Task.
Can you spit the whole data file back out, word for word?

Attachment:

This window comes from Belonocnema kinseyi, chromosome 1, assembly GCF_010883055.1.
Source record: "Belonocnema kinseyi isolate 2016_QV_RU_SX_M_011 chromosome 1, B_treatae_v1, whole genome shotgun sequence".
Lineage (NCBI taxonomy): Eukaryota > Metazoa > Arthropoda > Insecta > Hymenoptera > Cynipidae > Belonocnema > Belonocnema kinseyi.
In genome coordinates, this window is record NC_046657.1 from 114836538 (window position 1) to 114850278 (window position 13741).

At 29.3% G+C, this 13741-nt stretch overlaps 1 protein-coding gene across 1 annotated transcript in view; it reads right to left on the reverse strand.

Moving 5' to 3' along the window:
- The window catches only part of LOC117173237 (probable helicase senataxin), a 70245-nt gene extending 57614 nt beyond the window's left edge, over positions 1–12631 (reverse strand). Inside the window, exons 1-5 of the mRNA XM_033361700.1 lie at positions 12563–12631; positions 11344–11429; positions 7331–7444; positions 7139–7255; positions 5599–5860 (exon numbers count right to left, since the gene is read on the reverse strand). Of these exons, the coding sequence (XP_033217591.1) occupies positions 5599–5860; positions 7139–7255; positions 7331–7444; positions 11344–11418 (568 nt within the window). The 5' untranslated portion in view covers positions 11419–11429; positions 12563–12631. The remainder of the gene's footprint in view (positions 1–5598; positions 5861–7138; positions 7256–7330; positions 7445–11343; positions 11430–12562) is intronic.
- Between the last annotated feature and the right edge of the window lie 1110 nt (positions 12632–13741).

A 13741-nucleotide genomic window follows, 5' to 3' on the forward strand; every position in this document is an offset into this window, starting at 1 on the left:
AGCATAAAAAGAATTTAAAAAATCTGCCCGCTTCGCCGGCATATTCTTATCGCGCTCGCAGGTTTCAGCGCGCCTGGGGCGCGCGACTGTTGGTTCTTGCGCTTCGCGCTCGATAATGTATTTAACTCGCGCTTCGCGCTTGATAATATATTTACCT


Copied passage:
This window comes from Belonocnema kinseyi, chromosome 1, assembly GCF_010883055.1.
Source record: "Belonocnema kinseyi isolate 2016_QV_RU_SX_M_011 chromosome 1, B_treatae_v1, whole genome shotgun sequence".
Lineage (NCBI taxonomy): Eukaryota > Metazoa > Arthropoda > Insecta > Hymenoptera > Cynipidae > Belonocnema > Belonocnema kinseyi.
In genome coordinates, this window is record NC_046657.1 from 114836538 (window position 1) to 114850278 (window position 13741).

At 29.3% G+C, this 13741-nt stretch overlaps 1 protein-coding gene across 1 annotated transcript in view; it reads right to left on the reverse strand.

Moving 5' to 3' along the window:
- The window catches only part of LOC117173237 (probable helicase senataxin), a 70245-nt gene extending 57614 nt beyond the window's left edge, over positions 1–12631 (reverse strand). Inside the window, exons 1-5 of the mRNA XM_033361700.1 lie at positions 12563–12631; positions 11344–11429; positions 7331–7444; positions 7139–7255; positions 5599–5860 (exon numbers count right to left, since the gene is read on the reverse strand). Of these exons, the coding sequence (XP_033217591.1) occupies positions 5599–5860; positions 7139–7255; positions 7331–7444; positions 11344–11418 (568 nt within the window). The 5' untranslated portion in view covers positions 11419–11429; positions 12563–12631. The remainder of the gene's footprint in view (positions 1–5598; positions 5861–7138; positions 7256–7330; positions 7445–11343; positions 11430–12562) is intronic.
- Between the last annotated feature and the right edge of the window lie 1110 nt (positions 12632–13741).

A 13741-nucleotide genomic window follows, 5' to 3' on the forward strand; every position in this document is an offset into this window, starting at 1 on the left:
AGCATAAAAAGAATTTAAAAAATCTGCCCGCTTCGCCGGCATATTCTTATCGCGCTCGCAGGTTTCAGCGCGCCTGGGGCGCGCGACTGTTGGTTCTTGCGCTTCGCGCTCGATAATGTATTTAACTCGCGCTTCGCGCTTGATAATATATTTACCT